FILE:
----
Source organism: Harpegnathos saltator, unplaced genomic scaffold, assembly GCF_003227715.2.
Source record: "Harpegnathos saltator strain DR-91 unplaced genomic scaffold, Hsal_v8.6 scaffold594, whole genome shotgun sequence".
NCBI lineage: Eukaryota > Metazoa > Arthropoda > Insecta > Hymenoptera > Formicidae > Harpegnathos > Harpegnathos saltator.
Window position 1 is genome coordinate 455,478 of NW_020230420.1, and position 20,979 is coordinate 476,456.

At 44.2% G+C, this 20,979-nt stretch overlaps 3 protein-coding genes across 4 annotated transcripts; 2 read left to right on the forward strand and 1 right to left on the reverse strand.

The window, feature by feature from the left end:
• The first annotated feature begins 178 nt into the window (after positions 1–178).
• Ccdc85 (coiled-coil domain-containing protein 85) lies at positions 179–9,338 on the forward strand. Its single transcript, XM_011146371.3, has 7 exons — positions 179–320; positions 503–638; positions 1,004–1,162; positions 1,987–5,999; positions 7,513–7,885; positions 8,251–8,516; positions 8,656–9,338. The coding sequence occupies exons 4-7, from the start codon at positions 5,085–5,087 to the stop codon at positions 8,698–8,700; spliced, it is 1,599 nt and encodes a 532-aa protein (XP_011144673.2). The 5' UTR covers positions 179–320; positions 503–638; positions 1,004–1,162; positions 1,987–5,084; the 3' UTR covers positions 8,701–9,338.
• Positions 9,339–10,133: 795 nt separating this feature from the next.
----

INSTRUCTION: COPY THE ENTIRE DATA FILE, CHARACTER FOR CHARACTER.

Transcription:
Source organism: Harpegnathos saltator, unplaced genomic scaffold, assembly GCF_003227715.2.
Source record: "Harpegnathos saltator strain DR-91 unplaced genomic scaffold, Hsal_v8.6 scaffold594, whole genome shotgun sequence".
NCBI lineage: Eukaryota > Metazoa > Arthropoda > Insecta > Hymenoptera > Formicidae > Harpegnathos > Harpegnathos saltator.
Window position 1 is genome coordinate 455,478 of NW_020230420.1, and position 20,979 is coordinate 476,456.

At 44.2% G+C, this 20,979-nt stretch overlaps 3 protein-coding genes across 4 annotated transcripts; 2 read left to right on the forward strand and 1 right to left on the reverse strand.

The window, feature by feature from the left end:
• The first annotated feature begins 178 nt into the window (after positions 1–178).
• Ccdc85 (coiled-coil domain-containing protein 85) lies at positions 179–9,338 on the forward strand. Its single transcript, XM_011146371.3, has 7 exons — positions 179–320; positions 503–638; positions 1,004–1,162; positions 1,987–5,999; positions 7,513–7,885; positions 8,251–8,516; positions 8,656–9,338. The coding sequence occupies exons 4-7, from the start codon at positions 5,085–5,087 to the stop codon at positions 8,698–8,700; spliced, it is 1,599 nt and encodes a 532-aa protein (XP_011144673.2). The 5' UTR covers positions 179–320; positions 503–638; positions 1,004–1,162; positions 1,987–5,084; the 3' UTR covers positions 8,701–9,338.
• Positions 9,339–10,133: 795 nt separating this feature from the next.